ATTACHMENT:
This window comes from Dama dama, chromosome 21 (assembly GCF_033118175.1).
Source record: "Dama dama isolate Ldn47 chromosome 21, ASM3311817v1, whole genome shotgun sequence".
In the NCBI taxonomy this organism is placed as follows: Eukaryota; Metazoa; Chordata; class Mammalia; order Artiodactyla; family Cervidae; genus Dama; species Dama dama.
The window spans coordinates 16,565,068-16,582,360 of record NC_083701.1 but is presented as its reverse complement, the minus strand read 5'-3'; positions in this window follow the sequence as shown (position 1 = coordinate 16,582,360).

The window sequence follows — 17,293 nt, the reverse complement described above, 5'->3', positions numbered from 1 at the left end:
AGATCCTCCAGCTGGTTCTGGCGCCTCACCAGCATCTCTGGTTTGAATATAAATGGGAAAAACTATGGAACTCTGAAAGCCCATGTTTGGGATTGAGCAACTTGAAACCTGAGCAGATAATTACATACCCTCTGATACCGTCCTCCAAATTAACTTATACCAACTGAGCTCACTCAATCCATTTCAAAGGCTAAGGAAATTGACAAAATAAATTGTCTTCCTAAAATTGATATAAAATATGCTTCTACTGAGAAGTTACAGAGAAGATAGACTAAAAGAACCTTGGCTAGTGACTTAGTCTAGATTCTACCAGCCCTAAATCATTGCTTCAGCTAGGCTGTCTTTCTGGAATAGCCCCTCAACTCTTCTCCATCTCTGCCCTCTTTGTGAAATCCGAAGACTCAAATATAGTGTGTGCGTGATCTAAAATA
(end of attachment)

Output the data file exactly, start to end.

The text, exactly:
This window comes from Dama dama, chromosome 21 (assembly GCF_033118175.1).
Source record: "Dama dama isolate Ldn47 chromosome 21, ASM3311817v1, whole genome shotgun sequence".
In the NCBI taxonomy this organism is placed as follows: Eukaryota; Metazoa; Chordata; class Mammalia; order Artiodactyla; family Cervidae; genus Dama; species Dama dama.
The window spans coordinates 16,565,068-16,582,360 of record NC_083701.1 but is presented as its reverse complement, the minus strand read 5'-3'; positions in this window follow the sequence as shown (position 1 = coordinate 16,582,360).

The window sequence follows — 17,293 nt, the reverse complement described above, 5'->3', positions numbered from 1 at the left end:
AGATCCTCCAGCTGGTTCTGGCGCCTCACCAGCATCTCTGGTTTGAATATAAATGGGAAAAACTATGGAACTCTGAAAGCCCATGTTTGGGATTGAGCAACTTGAAACCTGAGCAGATAATTACATACCCTCTGATACCGTCCTCCAAATTAACTTATACCAACTGAGCTCACTCAATCCATTTCAAAGGCTAAGGAAATTGACAAAATAAATTGTCTTCCTAAAATTGATATAAAATATGCTTCTACTGAGAAGTTACAGAGAAGATAGACTAAAAGAACCTTGGCTAGTGACTTAGTCTAGATTCTACCAGCCCTAAATCATTGCTTCAGCTAGGCTGTCTTTCTGGAATAGCCCCTCAACTCTTCTCCATCTCTGCCCTCTTTGTGAAATCCGAAGACTCAAATATAGTGTGTGCGTGATCTAAAATA